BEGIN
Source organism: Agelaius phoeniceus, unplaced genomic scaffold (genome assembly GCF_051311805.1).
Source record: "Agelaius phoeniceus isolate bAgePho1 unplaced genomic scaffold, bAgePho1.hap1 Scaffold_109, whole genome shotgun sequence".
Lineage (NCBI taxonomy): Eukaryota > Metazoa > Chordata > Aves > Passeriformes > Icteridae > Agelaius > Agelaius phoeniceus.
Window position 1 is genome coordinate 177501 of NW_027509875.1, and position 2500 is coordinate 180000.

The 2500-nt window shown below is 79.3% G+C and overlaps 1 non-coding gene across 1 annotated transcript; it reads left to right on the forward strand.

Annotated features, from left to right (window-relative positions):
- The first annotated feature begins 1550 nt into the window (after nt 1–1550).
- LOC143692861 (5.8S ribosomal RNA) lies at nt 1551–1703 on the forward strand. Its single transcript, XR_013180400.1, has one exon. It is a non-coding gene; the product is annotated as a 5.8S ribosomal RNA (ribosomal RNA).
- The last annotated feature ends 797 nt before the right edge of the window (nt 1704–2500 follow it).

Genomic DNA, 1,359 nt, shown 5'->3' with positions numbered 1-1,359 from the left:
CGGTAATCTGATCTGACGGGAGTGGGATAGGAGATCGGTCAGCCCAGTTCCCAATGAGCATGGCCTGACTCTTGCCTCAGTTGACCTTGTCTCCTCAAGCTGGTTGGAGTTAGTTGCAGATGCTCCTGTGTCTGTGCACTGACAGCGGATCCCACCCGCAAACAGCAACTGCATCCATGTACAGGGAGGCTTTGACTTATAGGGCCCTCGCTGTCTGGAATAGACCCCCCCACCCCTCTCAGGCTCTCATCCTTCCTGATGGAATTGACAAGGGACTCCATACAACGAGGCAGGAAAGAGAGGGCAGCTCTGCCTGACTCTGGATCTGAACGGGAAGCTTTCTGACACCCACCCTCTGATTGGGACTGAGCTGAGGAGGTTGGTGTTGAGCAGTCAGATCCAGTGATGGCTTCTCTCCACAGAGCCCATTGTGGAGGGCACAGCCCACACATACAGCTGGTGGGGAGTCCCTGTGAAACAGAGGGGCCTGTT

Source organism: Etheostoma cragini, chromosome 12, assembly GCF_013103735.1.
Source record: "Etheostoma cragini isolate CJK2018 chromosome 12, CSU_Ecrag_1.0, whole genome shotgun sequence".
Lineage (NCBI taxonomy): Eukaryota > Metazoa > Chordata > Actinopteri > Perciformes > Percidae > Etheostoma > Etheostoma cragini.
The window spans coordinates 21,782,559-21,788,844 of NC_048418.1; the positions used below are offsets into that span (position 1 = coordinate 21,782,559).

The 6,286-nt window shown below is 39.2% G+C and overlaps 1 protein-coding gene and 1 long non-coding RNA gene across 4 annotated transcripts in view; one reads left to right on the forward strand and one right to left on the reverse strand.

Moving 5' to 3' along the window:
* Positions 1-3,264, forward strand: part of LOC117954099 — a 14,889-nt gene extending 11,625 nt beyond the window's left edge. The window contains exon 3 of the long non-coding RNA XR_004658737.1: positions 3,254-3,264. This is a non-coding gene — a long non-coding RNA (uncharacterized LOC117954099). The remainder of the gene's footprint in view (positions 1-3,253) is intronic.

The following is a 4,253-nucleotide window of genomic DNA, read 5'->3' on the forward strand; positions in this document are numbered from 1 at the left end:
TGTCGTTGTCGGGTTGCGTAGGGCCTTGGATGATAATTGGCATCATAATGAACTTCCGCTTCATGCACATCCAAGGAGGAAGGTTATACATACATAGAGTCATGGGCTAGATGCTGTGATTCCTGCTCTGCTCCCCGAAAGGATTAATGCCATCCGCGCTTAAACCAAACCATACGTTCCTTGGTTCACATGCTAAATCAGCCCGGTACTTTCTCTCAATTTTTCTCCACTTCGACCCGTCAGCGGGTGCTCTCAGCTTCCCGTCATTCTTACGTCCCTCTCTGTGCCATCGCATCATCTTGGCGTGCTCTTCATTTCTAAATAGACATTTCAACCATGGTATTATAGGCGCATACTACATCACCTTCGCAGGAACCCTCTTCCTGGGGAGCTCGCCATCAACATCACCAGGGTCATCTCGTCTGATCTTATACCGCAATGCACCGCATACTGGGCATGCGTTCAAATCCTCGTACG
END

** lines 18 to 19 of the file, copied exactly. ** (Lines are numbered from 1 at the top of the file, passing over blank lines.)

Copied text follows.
* Positions 1-3,264, forward strand: part of LOC117954099 — a 14,889-nt gene extending 11,625 nt beyond the window's left edge. The window contains exon 3 of the long non-coding RNA XR_004658737.1: positions 3,254-3,264. This is a non-coding gene — a long non-coding RNA (uncharacterized LOC117954099). The remainder of the gene's footprint in view (positions 1-3,253) is intronic.

The following is a 4,253-nucleotide window of genomic DNA, read 5'->3' on the forward strand; positions in this document are numbered from 1 at the left end: